Teens and Swine flu

Cases of swine flu also called Influenza A, HINI have been reported in the country. They say the flu catches people through direct contact with someone who is infected. Teens need to know what to do in case someone comes around sneezing into your face.  

Cases of swine flu also called Influenza A, HINI have been reported in the country. They say the flu catches people through direct contact with someone who is infected.

Teens need to know what to do in case someone comes around sneezing into your face. Some basic knowledge wouldn’t hurt and knowing how to prevent catching the influenza is an added advantage.

Annet Akimana a S.3 student at Lycee de Kigali Secondary School said that she got to know about Swine flu through reading text books.

She explained that by the time it was reported in the country, she was already informed about it.

“It was not the first time I learnt about swine flu. I read about it before it was reported in the papers,” Akimana said.

She also pointed out that because it can be transmitted even through shaking hands, she has suspended the habit until further notice.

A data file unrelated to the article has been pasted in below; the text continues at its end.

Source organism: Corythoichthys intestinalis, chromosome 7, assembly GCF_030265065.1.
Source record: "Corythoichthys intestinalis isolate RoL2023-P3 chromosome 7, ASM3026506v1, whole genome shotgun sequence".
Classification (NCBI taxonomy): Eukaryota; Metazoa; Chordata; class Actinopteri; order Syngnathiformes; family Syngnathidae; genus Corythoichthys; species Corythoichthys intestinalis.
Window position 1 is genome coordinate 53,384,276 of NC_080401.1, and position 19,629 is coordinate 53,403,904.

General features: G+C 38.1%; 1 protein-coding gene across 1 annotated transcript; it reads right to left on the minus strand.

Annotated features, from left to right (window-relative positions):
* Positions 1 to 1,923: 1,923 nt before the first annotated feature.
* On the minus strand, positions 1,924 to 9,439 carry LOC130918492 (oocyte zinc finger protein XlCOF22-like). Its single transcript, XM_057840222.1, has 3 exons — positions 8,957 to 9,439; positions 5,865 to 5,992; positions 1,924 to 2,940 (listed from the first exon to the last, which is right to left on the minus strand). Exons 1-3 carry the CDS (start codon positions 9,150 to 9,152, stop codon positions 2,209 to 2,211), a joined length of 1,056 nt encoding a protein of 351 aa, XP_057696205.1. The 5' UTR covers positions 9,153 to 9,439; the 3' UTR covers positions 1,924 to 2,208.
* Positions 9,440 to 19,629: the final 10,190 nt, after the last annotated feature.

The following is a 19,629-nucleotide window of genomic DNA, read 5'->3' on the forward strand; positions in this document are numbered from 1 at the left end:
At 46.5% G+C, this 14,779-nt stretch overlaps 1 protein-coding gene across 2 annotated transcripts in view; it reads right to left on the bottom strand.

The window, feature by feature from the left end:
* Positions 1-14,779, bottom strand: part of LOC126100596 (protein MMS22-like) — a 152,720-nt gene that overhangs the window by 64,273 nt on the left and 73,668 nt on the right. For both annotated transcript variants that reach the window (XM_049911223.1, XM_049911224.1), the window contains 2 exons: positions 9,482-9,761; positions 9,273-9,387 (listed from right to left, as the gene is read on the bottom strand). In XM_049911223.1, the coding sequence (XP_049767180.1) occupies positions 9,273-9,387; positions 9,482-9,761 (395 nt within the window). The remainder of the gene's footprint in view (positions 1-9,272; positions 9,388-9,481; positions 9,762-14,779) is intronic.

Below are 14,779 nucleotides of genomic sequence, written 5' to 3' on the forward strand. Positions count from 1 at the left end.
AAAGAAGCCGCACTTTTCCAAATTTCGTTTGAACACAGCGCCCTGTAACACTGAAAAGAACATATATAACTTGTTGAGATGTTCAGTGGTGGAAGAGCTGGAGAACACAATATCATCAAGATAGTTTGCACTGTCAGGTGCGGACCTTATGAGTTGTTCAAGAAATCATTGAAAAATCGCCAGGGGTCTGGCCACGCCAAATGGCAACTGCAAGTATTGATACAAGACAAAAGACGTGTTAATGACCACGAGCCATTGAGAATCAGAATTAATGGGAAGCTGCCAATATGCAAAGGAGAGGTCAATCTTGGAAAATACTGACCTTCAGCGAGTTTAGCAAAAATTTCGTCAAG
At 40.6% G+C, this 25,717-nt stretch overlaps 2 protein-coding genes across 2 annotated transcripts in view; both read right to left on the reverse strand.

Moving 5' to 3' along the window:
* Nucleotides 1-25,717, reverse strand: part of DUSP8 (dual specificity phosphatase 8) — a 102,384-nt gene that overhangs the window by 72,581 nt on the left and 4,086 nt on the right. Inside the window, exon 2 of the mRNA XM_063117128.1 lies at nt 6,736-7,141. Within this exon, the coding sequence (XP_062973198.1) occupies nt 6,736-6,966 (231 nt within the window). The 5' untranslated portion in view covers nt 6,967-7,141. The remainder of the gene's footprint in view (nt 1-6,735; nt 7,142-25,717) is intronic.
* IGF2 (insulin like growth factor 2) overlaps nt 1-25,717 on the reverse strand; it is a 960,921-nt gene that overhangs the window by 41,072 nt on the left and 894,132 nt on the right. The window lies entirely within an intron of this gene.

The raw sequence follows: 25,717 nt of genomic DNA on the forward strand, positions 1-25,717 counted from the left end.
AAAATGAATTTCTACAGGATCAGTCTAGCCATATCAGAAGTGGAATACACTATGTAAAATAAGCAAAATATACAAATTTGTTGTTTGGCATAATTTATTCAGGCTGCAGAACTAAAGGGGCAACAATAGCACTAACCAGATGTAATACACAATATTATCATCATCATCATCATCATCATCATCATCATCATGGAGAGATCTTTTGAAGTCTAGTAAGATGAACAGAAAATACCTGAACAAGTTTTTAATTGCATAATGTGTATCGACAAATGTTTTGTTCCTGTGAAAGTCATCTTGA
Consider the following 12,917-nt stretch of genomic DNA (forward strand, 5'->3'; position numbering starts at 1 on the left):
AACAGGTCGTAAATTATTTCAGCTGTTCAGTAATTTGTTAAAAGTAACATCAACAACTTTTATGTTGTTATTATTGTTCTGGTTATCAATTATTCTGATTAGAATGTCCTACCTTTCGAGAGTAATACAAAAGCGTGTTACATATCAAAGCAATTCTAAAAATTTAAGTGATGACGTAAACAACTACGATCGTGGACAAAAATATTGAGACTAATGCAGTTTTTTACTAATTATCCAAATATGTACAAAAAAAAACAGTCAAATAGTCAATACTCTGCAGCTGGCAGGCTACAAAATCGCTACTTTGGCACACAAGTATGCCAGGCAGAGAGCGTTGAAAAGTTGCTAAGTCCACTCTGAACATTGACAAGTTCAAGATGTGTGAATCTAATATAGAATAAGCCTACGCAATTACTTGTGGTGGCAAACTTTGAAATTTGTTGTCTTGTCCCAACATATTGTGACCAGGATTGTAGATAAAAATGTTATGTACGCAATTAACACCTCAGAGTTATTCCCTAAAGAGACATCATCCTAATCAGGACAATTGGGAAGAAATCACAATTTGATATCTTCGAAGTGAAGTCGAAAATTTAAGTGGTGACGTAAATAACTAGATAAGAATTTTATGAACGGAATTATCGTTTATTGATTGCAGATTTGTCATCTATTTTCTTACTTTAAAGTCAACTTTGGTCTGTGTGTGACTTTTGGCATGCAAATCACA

“I will not shake hands maybe until they report that it no longer exists in the country,” she said.

Johnson Mugisha another S.3 student at Lycee de Kigali Secondary School said that although the infection can be treated, prevention is better than cure.

“Treatment has no assurance. Although treatment is available, it’s not a guaranteed cure because many have lost their lives because of swine flu,” Mugisha said.

He said that teens should discourage unnecessary hugging since it is one other way of direct contact.

“It may happen that the person you are hugging is infected thus getting infected too,” he said.

Since prevention is better than cure, informed teens are taking caution and staying safe.

Ends

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